“We always go as cheap as we can with rent,” he says, “because we can’t afford prime real estate. You look for multiple units because that’s where the value is,” he says. Cruising through the wide boulevards of Inglewood, Shook pulls down a side street into the parking lot of Carmelized Production’s 4,000-square-foot headquarters. A former machine shop, it was recently transformed into a stainless-steel-clad catering mother ship equipped with industrial tilt skillets and gigantic standing mixers. Some $2 million went into the renovation. The catering business demands a significant amount of Shook’s daily attention, a reality that might seem unromantic to anybody obsessed with chef-driven restaurants. (“There’s no James Beard Award for Best Caterer,” Shook says with a smirk.) But with catering, there’s less sweating over what prices will look like on a printed menu. Before the team moved into the new facility last August, most of the planning for catering events was done in a loft above Jon & Vinny’s by staffers huddling with late-model MacBooks around a long white table. Shook referred to it as “the highest-grossing table in the city.”
Carmelized Productions’ clients, for the most part, tend to be well-off patrons or businesses with generous expense budgets. The company is a preferred vendor for Yifat Oren, the coveted Hollywood party planner who has worked with everyone from Adam Levine to Natalie Portman. Other regular clients include not only the celebrities you’d expect, but also the power players behind them—studio heads, power agents, investor types.
In the commissary’s front office, two large whiteboards map out upcoming events, among them an art gallery opening, a bat mitzvah, and a movie premiere. Some are booked days in advance; others require months of planning, like the pop-up restaurant Shook and Dotolo operated at three consecutive Sundance Film Festivals (rather than rely on local distributors in the harsh Utah winter, they filled trucks with produce from the Santa Monica Farmers’ Market each time and shipped everything across state lines).
Shook and Dotolo estimate that since launching Carmelized Productions out of their East Hollywood apartment in 2002, they’ve written thousands upon thousands of custom menus. Gluten-free, dairy-free, paleo, vegan, or pescatarian requests are common. There’s also plenty of experimentation involved, which latently serves as market research for their restaurants. “Our recipe book could fill up an entire room,” Shook says. “We’ve done so many types of food. People would ask us to make sushi, and we’d go buy fish from the seafood importers. Asian food is a huge seller—that and Greek food. We could open restaurants for either and probably crush it.” Still, the greatest demand is usually for comfort food. “Want to know the five most requested foods?” Shook asks, counting out each one on his fingers. “Cheeseburger, cheeseburger, cheeseburger, cheeseburger, cheeseburger.”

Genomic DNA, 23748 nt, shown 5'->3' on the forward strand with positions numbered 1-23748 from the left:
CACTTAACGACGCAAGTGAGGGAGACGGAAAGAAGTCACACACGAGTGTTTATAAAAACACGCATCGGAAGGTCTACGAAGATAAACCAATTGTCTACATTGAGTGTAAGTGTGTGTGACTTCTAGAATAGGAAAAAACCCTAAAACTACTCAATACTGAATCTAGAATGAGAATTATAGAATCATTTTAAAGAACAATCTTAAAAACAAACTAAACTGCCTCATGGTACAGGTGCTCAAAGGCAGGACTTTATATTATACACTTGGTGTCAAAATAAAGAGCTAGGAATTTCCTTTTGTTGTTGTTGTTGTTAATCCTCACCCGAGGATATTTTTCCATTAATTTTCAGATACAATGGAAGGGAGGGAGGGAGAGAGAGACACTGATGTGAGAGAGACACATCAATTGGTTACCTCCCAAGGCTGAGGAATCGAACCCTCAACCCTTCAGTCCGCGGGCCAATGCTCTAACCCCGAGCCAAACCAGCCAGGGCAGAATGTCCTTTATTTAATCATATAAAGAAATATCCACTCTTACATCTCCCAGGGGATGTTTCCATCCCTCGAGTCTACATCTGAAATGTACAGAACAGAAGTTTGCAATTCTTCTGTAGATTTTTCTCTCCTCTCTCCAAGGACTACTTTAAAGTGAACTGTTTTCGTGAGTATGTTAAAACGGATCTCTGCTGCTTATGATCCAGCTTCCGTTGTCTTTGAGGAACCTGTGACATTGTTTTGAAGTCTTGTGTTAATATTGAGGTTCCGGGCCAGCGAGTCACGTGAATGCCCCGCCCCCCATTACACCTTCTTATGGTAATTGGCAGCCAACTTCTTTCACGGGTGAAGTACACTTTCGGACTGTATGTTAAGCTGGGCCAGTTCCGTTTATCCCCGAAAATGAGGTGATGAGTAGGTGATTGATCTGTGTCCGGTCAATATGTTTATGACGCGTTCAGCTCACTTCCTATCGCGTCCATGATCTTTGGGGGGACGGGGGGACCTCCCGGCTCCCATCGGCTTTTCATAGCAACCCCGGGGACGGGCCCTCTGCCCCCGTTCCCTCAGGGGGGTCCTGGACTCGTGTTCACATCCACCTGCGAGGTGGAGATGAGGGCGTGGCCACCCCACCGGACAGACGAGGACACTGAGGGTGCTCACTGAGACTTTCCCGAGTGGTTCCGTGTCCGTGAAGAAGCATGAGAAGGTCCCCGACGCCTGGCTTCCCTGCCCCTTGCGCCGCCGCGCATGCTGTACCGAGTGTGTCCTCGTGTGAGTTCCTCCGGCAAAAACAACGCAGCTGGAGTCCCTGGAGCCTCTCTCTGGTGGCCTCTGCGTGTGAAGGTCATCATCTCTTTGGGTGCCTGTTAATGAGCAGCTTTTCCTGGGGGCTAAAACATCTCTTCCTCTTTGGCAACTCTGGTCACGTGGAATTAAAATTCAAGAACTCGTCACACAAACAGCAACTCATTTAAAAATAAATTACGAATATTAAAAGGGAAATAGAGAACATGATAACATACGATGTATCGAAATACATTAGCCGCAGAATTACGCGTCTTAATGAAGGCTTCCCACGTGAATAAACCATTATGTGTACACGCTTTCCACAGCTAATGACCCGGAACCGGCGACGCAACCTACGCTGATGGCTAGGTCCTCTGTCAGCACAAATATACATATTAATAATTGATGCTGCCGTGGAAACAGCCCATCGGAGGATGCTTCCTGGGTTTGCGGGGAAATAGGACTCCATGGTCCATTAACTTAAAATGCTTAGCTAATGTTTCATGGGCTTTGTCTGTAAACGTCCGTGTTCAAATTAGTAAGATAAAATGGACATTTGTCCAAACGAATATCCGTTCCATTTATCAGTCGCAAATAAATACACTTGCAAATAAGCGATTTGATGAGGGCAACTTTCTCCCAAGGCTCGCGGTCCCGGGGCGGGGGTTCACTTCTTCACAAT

The pair had been catering for almost two years when they were hired to cook for publishing mogul Benedikt Taschen, best known for producing exquisitely eccentric art books. Taschen and his wife, Lauren, live in the Chemosphere, the iconic octagonal, flying saucer-shaped home John Lautner designed, and Taschen recalls the two chefs arriving on the night of their first gig dressed in T-shirts (“I thought they looked like housepainters,” he says). Taschen asked if they had uniforms; they explained the nonchalant look was their trademark. But if the night started inauspiciously, it changed when one of the house’s toilets overflowed during dinner and the young chefs leaped up to fix the mess. “I said, ‘Now I understand why you are wearing the T-shirts,’ ” says Taschen. “I loved how hands-on they were. They saved the party.”